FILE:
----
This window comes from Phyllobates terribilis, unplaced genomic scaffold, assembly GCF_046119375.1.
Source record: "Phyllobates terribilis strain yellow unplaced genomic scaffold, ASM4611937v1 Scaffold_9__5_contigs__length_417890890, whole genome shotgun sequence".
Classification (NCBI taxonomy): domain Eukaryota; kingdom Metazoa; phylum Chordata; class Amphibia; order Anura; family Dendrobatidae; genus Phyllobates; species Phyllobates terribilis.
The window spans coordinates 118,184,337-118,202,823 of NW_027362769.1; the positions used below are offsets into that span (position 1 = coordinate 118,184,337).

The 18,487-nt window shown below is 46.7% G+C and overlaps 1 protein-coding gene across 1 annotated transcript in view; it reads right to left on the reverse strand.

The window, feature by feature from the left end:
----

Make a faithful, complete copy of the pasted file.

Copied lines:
This window comes from Phyllobates terribilis, unplaced genomic scaffold, assembly GCF_046119375.1.
Source record: "Phyllobates terribilis strain yellow unplaced genomic scaffold, ASM4611937v1 Scaffold_9__5_contigs__length_417890890, whole genome shotgun sequence".
Classification (NCBI taxonomy): domain Eukaryota; kingdom Metazoa; phylum Chordata; class Amphibia; order Anura; family Dendrobatidae; genus Phyllobates; species Phyllobates terribilis.
The window spans coordinates 118,184,337-118,202,823 of NW_027362769.1; the positions used below are offsets into that span (position 1 = coordinate 118,184,337).

The 18,487-nt window shown below is 46.7% G+C and overlaps 1 protein-coding gene across 1 annotated transcript in view; it reads right to left on the reverse strand.

The window, feature by feature from the left end: